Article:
Written expression Ability to use English words or sentences in writing so others will understand.
Fluency of ideas Ability to produce a number of ideas about a given topic.
Originality Ability to produce unusual or clever ideas about a given topic or situation. It is the ability to invent creative solutions to problems or to develop new procedures to situations in which standard operating procedures do not apply.
Memorization Ability to remember information, such as words, numbers, pictures, and procedures. Pieces of information can be remembered by themselves or with other pieces of information.
Problem sensitivity Ability to tell when something is wrong or is likely to go wrong. It includes being able to identify the whole problem as well as the elements of the problem.
Mathematical reasoning Ability to understand and organize a problem and then to select a mathematical method or formula to solve the problem. It encompasses reasoning through mathematical problems to determine appropriate operations that can be performed to solve problems. It also includes the understanding or structuring of mathematical problems. The actual manipulation of numbers is not included in this ability.
Number facility Involves the degree to which adding, subtracting, multiplying, and dividing can be done quickly and correctly. These can be steps in other operations, such as finding percentages and taking square roots.
Deductive reasoning Ability to apply general rules to specific problems to come up with logical answers. It involves deciding if an answer make sense.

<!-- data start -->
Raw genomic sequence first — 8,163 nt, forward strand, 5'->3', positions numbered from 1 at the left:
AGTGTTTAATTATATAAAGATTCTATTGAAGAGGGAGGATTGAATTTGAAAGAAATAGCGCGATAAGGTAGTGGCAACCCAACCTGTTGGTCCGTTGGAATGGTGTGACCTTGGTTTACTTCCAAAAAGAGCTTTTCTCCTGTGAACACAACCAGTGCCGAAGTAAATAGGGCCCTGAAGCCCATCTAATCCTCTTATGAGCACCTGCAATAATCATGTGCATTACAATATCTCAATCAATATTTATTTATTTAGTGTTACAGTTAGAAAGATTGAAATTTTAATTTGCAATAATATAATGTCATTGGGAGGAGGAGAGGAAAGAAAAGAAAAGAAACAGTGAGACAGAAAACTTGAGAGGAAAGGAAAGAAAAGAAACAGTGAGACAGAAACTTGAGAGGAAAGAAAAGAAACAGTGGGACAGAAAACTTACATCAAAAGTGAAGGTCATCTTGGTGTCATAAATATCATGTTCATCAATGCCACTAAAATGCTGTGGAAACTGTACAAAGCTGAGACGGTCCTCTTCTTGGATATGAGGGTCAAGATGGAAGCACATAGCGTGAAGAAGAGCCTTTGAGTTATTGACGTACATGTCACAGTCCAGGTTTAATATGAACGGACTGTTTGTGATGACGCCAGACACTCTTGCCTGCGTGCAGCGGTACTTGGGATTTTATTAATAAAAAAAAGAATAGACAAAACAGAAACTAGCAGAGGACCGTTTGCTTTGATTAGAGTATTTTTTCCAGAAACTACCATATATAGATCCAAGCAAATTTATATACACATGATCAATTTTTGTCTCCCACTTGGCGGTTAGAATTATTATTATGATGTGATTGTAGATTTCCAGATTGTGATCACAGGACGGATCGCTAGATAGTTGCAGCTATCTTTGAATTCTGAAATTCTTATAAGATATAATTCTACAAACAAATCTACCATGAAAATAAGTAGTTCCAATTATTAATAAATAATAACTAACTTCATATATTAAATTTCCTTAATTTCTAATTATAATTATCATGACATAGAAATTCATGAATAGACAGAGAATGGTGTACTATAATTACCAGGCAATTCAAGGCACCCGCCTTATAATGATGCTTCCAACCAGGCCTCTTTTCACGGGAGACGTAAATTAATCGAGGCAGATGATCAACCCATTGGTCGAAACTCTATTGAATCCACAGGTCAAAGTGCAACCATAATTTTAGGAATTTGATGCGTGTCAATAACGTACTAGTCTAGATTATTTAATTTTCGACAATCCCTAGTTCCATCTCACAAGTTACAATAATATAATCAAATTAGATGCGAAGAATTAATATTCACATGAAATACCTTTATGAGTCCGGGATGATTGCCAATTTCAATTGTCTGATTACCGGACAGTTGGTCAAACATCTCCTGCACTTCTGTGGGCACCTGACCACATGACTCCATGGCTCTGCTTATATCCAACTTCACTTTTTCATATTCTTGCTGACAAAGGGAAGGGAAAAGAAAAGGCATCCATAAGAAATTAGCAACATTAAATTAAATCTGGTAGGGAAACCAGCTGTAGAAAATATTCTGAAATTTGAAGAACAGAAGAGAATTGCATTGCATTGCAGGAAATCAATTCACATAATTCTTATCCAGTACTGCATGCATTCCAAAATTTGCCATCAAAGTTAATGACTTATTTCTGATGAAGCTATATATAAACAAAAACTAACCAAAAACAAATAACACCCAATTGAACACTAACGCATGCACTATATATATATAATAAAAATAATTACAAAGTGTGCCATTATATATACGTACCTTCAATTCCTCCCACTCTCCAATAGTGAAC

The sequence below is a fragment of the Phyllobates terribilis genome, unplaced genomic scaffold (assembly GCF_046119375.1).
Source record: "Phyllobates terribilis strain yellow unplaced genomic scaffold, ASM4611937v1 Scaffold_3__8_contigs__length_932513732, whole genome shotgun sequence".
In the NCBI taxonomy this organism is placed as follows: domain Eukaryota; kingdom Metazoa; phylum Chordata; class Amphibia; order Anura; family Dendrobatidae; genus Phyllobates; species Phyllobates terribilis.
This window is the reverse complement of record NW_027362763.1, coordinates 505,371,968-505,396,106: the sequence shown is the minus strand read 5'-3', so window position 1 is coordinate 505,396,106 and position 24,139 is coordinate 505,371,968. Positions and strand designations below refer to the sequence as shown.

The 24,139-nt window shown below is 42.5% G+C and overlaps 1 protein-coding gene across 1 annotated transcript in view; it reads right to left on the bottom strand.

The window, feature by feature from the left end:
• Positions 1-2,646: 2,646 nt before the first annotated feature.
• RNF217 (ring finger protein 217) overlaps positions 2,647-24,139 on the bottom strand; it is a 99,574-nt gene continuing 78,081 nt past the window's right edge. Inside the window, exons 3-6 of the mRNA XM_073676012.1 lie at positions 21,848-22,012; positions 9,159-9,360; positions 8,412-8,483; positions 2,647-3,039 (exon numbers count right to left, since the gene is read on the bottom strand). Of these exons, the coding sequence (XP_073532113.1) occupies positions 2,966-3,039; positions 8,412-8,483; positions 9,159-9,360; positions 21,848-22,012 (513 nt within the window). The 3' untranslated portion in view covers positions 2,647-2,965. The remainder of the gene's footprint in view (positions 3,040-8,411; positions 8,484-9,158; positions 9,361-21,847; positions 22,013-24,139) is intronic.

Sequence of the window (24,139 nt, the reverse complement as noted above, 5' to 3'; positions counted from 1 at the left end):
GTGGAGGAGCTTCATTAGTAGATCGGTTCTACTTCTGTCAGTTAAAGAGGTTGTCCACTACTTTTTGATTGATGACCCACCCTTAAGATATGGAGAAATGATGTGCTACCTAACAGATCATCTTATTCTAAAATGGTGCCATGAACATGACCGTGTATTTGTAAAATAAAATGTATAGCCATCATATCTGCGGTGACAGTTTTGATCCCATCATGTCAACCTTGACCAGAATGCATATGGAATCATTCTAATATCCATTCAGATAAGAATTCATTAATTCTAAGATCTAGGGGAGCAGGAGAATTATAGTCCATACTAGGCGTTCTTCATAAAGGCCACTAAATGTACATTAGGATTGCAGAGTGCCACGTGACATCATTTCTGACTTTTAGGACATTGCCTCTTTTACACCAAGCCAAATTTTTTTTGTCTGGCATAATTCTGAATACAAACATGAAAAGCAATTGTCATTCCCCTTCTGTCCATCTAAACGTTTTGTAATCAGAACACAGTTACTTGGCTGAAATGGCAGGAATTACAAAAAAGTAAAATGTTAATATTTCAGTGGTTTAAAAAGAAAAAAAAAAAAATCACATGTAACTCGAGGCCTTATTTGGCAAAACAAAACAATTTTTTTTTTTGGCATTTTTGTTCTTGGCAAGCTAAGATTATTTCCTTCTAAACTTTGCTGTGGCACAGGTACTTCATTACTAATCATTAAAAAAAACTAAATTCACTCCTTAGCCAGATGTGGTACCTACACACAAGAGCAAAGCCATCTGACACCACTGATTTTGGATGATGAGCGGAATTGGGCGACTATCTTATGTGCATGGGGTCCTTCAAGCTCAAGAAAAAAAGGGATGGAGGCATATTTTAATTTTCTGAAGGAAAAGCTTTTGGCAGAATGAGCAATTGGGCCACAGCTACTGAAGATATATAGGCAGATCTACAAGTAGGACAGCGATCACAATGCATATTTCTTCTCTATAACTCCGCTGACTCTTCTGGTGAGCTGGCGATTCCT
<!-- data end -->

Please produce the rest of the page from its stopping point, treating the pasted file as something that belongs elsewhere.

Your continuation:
Inductive reasoning Ability to combine separate pieces of information, or specific answers to problems, to form general rules or conclusions.
Information gathering Ability to follow correctly a rule or set of rules to arrange things or actions in a certain order. The rule or sets of rules used must be given. The things or actions to be put in order can include numbers, letters, words, pictures, procedures, sentences, and mathematical or logical operations.
Category flexibility Ability to produce many rules so that each rule tells how to group a set of things in a different way. Each different group must contain at least two things from the original set of things.
Speed of closure Involves the degree to which different pieces of information can be combined and organized into one meaningful pattern quickly. It is not known beforehand what the pattern will be. The material may be visual or auditory.
Flexibility of closure Ability to identify or detect a known pattern (such as a figure, word, or object) that is hidden in other material. The task is to pick out the disguised pattern from the background material.
Spatial orientation Ability to tell where you are in relation to the location of some object or to tell where the object is in relation to you.
Visualization Ability to imagine how something will look when it is moved around or when its parts are moved or rearranged. It requires the forming of mental images of how patterns or objects would look after certain changes, such as unfolding or rotation. One has to predict how an object, set of objects or pattern will appear after the changes are carried out.
Perceptual speed Involves the degree to which one can compare letters, numbers, objects, pictures or patterns, quickly and accurately. The things to be compared may be presented at the same time or one after the other. This ability also includes comparing a presented object with a remembered object.